Osteoporosis can become a common yet painful diagnosis in late adulthood. Based on the article by Nayak, Roberts, Greenspan, in 2009, approximately half of postmenopausal women and one fourth of white men over 60 years of age will sustain an osteoporotic fracture in their life. The trouble with osteoporosis is that many individuals with the disease are not diagnosed or treated. The purpose of this study was to identify the characteristics and symptoms of osteoporosis that lead to proper diagnosis and treatment. The methods used in this study included a cross-sectional survey of 1,268 men and women 60 years or older in Pennsylvania. The survey continued over 6 months and asked about various sociodemographics, osteoporosis risk factors, mobility, falls, prior fractures and many other factors that may lead to information about diagnosis of osteoporosis. The goal from this method was to gather information from these participants who had been diagnosed with osteoporosis prior to the study and what their symptoms may have been. The results included that most of the individuals who were diagnosed with osteoporosis were female, or had a history of oral steroid use. The results also showed that there is a significant positive correlation between age and family history of osteoporosis. This situation fits into the biological forces that can affect older adults and their athletic ability. I would say this study supports the stereotype, even though osteoporosis is often not the person’s fault. Since individuals can be biologically prone to osteoporosis, their strength and activity level may be compromised in late adulthood.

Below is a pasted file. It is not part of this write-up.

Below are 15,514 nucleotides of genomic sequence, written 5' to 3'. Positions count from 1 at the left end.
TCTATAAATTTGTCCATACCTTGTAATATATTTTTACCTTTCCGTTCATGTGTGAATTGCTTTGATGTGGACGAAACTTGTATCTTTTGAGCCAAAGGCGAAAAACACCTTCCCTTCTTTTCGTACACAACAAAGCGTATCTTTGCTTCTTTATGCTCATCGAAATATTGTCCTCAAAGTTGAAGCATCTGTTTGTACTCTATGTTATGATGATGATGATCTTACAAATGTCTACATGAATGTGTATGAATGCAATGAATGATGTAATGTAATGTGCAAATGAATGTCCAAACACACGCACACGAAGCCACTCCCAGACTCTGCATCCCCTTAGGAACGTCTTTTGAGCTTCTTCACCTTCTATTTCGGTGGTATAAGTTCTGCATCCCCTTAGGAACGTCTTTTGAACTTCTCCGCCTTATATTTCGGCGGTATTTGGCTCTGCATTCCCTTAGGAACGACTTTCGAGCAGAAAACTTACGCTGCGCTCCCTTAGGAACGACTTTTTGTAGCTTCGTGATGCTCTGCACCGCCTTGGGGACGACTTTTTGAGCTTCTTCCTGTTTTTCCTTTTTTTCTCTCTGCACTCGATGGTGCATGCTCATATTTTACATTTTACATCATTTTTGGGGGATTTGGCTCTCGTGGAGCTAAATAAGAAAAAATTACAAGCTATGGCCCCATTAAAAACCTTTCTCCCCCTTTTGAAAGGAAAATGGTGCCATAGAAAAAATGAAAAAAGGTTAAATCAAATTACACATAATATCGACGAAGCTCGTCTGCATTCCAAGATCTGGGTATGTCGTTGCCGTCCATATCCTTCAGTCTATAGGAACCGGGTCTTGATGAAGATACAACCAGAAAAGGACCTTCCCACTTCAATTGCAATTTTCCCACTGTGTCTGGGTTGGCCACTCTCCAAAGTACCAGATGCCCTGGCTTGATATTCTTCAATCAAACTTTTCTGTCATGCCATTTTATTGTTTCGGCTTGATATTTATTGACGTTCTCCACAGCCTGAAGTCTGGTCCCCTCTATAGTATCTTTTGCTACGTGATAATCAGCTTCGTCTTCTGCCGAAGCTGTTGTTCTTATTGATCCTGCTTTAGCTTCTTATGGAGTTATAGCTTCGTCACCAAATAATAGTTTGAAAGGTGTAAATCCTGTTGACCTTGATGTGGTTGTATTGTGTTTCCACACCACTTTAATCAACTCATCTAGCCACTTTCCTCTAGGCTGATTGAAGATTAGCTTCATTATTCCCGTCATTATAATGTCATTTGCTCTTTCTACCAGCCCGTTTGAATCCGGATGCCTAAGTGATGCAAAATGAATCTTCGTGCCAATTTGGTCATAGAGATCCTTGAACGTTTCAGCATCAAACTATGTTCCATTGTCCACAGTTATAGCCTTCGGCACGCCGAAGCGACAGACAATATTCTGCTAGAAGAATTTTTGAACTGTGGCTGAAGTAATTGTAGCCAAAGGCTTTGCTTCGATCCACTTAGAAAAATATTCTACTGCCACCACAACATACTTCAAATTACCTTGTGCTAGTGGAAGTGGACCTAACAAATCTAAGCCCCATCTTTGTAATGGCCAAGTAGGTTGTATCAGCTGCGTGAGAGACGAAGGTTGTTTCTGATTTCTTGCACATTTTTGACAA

I chose to look into weight gain and the prevention of weight gain through physical activity in older adults. In a study by Stehr, and Lengerke in 2012, they researched the prevention of weight gain through excersize in older adults, as in the recent years the appearance of being overweight has increased across all age groups in many countries. The purpose of the study was to make awareness to the role of physical activity in order to prevent weight gain in older adults with decreasing mobility. The method used in this study was to actually just review 13 other studies based on weight gain in older adults. After reviewing the various studies, the results appeared that overall there was a rather steady correlation between exercise and the lack of weight gain vs. no excersize and the prevalence of weight gain. However, one aspect I found interesting was in one study, running long distance for men over the course of a year resulted in weight loss, where in women overall it cause weight and BMI gain. Since the authors did not do that study there weren’t any results, but my thoughts were there may have been the presence of post menopause in these women. Many aspects of the female body are inevitable regardless of how you are physically active. This leads me to the idea that this study both contradicts and supports the stereotype of athletic ability and strength as an older adult. For the most part there is a positive correlation in the lack of weight gain with physical activity, however some people are prone to various health issues in late adulthood, leading them to have a decrease in strength or ability to be mobile over time.